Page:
Tyrrell: I can never tell what's going to cause a big reaction, but I think the biggest response came from the pre-release drama regarding TCampbell's "A History of Webcomics" back in March. My favorite was probably the investigative piece I did about Kris Straub's hidden attacks against T Campbell. If I can toot somebody else's horn a bit, I really enjoyed Eric's well-thought-out dissertation when HOLY CRAP RAY SMUCKLES TORE THAT GUY' S FACE OFF.
Xerexes: We spend a lot of time at Comixpedia on webcomics, but it's always interesting to look at comics as a whole. What were the biggest stories in comics this year and how different are they from what you thought the biggest webcomic stories are?
Burns: At the core -- I really wonder when DC and Marvel became ashamed of superheroes. It's really the only explanation -- both Infinite Crisis and Civil War are wholesale attacks on the very foundations of what the superhero is. Both his trappings (codes vs. killing, secret identities) and philosophical underpinnings (heroes are a good thing in society). Somewhere along the line, they decided they didn't want to be in the superhero business any more, and they've written accordingly. Now, we have devastation across both lines -- and most of the core comics in both lines really aren't appropriate for twelve year olds any more -- and no real exit strategy for them. This pops short term sales, but a year from now who's going to still be reading Iron Man? Hell, *why* would someone still want to read Iron Man? Iron Man's depressing. Regardless, whatever they turn the post-superhero comic into might be interesting, but I have to admit I kind of wish there was still a place for guys and girls in tights fighting crime in comics.
Pellaeon: It's hard to say what really qualifies as "big news" in the comic industry. Is DCs "One Year Later" storyline big news? What about Marvel's "Civil War"? I'm guessing the biggest news of the year is American Born Chinese getting nominated for a National Book Award, suggesting that the mainstream media is finally beginning to recognize graphic novels as legitimate forms of literature. I can only hope that someday my children will be reading comic books in their English class, and not having to hide them behind their "real books".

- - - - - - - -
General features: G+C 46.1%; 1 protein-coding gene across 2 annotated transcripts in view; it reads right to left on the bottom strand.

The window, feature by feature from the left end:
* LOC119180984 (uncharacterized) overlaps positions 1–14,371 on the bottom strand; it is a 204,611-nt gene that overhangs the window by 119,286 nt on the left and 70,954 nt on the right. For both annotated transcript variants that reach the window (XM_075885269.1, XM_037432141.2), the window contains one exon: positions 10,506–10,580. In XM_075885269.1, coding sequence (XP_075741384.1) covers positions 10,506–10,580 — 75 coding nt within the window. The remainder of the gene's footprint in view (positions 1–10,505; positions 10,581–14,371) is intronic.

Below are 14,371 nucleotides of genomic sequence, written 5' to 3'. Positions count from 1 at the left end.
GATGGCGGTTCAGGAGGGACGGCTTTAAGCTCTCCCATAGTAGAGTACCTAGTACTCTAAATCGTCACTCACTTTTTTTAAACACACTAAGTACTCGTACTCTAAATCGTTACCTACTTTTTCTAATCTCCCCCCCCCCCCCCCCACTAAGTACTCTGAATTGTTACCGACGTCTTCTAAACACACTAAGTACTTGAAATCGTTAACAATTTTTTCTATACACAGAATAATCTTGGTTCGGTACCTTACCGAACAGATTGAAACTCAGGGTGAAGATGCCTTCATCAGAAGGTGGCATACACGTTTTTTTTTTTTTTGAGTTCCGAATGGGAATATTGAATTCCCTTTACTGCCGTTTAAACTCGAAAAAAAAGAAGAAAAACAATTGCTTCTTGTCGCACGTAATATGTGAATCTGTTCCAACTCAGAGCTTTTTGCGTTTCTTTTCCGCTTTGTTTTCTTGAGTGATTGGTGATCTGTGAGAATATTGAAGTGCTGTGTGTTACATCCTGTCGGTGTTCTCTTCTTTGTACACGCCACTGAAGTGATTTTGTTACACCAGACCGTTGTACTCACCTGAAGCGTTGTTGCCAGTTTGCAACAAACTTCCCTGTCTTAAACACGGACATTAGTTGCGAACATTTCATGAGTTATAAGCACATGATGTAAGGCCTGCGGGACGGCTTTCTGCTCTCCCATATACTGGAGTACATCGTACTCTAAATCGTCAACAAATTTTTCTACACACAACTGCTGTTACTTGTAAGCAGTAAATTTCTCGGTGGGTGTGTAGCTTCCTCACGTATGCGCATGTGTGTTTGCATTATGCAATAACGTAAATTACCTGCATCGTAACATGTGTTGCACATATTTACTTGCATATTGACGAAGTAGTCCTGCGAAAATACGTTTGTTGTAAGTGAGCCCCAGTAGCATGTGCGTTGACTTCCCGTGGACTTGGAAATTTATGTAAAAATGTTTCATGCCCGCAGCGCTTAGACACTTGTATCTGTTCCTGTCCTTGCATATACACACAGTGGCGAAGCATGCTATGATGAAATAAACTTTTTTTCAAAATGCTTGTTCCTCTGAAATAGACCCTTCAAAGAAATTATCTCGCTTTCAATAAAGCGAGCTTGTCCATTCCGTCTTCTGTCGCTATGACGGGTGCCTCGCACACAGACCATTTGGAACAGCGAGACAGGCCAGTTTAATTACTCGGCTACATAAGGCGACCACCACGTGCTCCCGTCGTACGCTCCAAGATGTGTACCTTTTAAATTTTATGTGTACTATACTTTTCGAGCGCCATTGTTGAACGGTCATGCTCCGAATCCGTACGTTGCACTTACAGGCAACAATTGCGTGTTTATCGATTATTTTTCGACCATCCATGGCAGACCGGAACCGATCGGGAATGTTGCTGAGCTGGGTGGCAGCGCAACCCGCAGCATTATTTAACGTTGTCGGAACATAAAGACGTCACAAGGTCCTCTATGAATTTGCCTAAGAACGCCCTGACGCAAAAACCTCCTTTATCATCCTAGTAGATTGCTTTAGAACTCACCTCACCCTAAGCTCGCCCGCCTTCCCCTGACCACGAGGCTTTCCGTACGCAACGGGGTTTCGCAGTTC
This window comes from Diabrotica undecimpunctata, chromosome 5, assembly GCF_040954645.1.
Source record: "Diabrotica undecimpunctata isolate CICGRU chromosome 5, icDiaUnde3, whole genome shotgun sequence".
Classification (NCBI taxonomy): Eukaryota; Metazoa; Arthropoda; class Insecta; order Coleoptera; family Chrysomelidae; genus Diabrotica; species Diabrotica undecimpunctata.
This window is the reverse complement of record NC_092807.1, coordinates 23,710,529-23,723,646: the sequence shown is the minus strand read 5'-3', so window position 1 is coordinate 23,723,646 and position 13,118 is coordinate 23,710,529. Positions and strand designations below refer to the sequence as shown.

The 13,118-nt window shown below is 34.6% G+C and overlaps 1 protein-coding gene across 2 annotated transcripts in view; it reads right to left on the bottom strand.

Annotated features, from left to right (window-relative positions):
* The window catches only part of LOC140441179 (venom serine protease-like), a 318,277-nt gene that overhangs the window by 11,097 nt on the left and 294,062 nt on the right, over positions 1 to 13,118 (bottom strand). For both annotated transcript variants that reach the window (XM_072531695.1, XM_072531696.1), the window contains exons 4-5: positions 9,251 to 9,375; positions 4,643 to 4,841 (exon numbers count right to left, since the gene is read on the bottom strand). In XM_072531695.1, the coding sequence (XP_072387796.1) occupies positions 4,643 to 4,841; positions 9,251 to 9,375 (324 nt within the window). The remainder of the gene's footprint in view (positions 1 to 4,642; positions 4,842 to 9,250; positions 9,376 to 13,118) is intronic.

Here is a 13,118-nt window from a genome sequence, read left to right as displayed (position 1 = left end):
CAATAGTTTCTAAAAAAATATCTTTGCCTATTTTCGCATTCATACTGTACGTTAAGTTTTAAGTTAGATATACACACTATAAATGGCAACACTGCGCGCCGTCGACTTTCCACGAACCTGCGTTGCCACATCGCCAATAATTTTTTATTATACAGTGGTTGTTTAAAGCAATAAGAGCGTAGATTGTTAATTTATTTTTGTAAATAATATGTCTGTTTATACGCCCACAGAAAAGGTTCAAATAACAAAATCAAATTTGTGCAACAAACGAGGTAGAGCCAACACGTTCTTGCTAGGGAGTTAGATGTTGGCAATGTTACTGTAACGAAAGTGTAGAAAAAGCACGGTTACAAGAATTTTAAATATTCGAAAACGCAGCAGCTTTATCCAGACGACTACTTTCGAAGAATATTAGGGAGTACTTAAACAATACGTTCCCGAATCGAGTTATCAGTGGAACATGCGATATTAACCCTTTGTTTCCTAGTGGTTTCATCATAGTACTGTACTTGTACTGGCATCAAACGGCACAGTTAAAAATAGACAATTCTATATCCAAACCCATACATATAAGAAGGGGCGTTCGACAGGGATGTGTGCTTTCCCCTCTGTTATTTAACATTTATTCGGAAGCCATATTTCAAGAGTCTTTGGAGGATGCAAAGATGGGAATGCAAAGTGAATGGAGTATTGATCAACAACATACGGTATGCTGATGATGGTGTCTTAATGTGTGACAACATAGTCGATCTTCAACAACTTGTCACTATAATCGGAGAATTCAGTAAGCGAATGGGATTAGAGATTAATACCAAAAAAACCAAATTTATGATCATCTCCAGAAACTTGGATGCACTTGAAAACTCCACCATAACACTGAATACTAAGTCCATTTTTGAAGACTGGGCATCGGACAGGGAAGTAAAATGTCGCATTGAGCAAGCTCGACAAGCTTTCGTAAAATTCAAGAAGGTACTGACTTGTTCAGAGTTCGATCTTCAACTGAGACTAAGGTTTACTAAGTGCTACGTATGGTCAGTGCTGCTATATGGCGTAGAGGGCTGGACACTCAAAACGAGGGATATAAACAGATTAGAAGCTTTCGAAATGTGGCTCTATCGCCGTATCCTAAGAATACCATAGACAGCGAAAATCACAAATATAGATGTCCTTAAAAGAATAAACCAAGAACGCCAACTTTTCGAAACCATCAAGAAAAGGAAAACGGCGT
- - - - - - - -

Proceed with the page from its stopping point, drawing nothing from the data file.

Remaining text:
Milikin: The Danish Muhammad cartoons controversy was the biggest comics story of 2006 and probably all time. It was a powerful reminder of the potential that comics have to shape world events, of the global media network that we're all part of, and of the dangers of cross-cultural miscommunication inherent in making comics in that globally networked world. I would hope that most artists when they see a dozen people die in protests and buildings being torched over comics are forced to evaluate their own role in the world and whether their comics are helping or hurting things.
The other top story that comes immediately to my mind -- and this may just be the timing -- is the recent death of Playboy magazine's long-time comics editor Michelle Urry. First, I think it's important to remember that she did so much for so many artists and readers, and that there are really so many people in comics beyond just artists and readers that make this magic happen. And second, I think with the relative youth of webcomics, the artists and the various webcomics blogs are sort of insulated from mortality. It'll probably be another quarter to half a century, knock on your lucky surface of choice, before we're regularly writing webcomic artist obituaries. I think that each of the many different webcomics scenes will probably change quite drastically when we start blogging about going to each other's funerals. And I think that change will probably be for the better because I think there is a sense of urgency and responsibility and respect and, I don't know how to put this, and just getting the artistic priorities in order that comes with really feeling that sense that tragic death isn't this thing that just happens to other types of people.